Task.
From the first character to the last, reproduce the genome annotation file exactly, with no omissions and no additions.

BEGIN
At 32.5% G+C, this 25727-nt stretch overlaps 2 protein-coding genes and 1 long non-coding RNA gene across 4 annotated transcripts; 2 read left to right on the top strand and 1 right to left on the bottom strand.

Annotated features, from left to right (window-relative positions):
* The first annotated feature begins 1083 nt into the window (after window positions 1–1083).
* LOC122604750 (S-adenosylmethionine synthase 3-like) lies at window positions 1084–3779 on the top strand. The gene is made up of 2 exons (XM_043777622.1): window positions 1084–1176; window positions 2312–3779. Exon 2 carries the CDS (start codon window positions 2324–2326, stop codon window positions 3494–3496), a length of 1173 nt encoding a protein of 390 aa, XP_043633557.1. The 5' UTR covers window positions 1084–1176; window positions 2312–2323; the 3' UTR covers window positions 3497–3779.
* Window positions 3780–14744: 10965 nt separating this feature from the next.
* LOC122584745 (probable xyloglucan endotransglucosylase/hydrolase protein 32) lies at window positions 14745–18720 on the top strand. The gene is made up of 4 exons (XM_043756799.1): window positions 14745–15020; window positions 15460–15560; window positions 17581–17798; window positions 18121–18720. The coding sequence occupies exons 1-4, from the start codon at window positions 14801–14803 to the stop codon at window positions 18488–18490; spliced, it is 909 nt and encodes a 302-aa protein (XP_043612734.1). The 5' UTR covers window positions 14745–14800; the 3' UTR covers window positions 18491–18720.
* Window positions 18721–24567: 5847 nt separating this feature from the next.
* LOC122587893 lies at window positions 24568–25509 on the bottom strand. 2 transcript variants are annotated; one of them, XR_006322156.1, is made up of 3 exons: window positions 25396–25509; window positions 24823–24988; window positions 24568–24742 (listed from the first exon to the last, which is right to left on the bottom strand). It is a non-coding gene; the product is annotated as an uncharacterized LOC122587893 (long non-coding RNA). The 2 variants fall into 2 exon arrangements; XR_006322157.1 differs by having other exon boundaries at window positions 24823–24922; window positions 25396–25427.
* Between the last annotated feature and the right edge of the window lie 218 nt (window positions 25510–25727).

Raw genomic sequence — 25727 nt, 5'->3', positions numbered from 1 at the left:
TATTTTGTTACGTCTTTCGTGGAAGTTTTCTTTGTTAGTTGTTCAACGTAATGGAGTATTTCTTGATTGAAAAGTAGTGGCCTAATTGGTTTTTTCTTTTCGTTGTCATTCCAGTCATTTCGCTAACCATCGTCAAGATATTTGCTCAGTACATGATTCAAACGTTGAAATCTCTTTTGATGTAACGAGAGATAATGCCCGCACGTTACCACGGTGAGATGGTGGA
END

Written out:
At 32.5% G+C, this 25727-nt stretch overlaps 2 protein-coding genes and 1 long non-coding RNA gene across 4 annotated transcripts; 2 read left to right on the top strand and 1 right to left on the bottom strand.

Annotated features, from left to right (window-relative positions):
* The first annotated feature begins 1083 nt into the window (after window positions 1–1083).
* LOC122604750 (S-adenosylmethionine synthase 3-like) lies at window positions 1084–3779 on the top strand. The gene is made up of 2 exons (XM_043777622.1): window positions 1084–1176; window positions 2312–3779. Exon 2 carries the CDS (start codon window positions 2324–2326, stop codon window positions 3494–3496), a length of 1173 nt encoding a protein of 390 aa, XP_043633557.1. The 5' UTR covers window positions 1084–1176; window positions 2312–2323; the 3' UTR covers window positions 3497–3779.
* Window positions 3780–14744: 10965 nt separating this feature from the next.
* LOC122584745 (probable xyloglucan endotransglucosylase/hydrolase protein 32) lies at window positions 14745–18720 on the top strand. The gene is made up of 4 exons (XM_043756799.1): window positions 14745–15020; window positions 15460–15560; window positions 17581–17798; window positions 18121–18720. The coding sequence occupies exons 1-4, from the start codon at window positions 14801–14803 to the stop codon at window positions 18488–18490; spliced, it is 909 nt and encodes a 302-aa protein (XP_043612734.1). The 5' UTR covers window positions 14745–14800; the 3' UTR covers window positions 18491–18720.
* Window positions 18721–24567: 5847 nt separating this feature from the next.
* LOC122587893 lies at window positions 24568–25509 on the bottom strand. 2 transcript variants are annotated; one of them, XR_006322156.1, is made up of 3 exons: window positions 25396–25509; window positions 24823–24988; window positions 24568–24742 (listed from the first exon to the last, which is right to left on the bottom strand). It is a non-coding gene; the product is annotated as an uncharacterized LOC122587893 (long non-coding RNA). The 2 variants fall into 2 exon arrangements; XR_006322157.1 differs by having other exon boundaries at window positions 24823–24922; window positions 25396–25427.
* Between the last annotated feature and the right edge of the window lie 218 nt (window positions 25510–25727).

Raw genomic sequence — 25727 nt, 5'->3', positions numbered from 1 at the left:
TATTTTGTTACGTCTTTCGTGGAAGTTTTCTTTGTTAGTTGTTCAACGTAATGGAGTATTTCTTGATTGAAAAGTAGTGGCCTAATTGGTTTTTTCTTTTCGTTGTCATTCCAGTCATTTCGCTAACCATCGTCAAGATATTTGCTCAGTACATGATTCAAACGTTGAAATCTCTTTTGATGTAACGAGAGATAATGCCCGCACGTTACCACGGTGAGATGGTGGA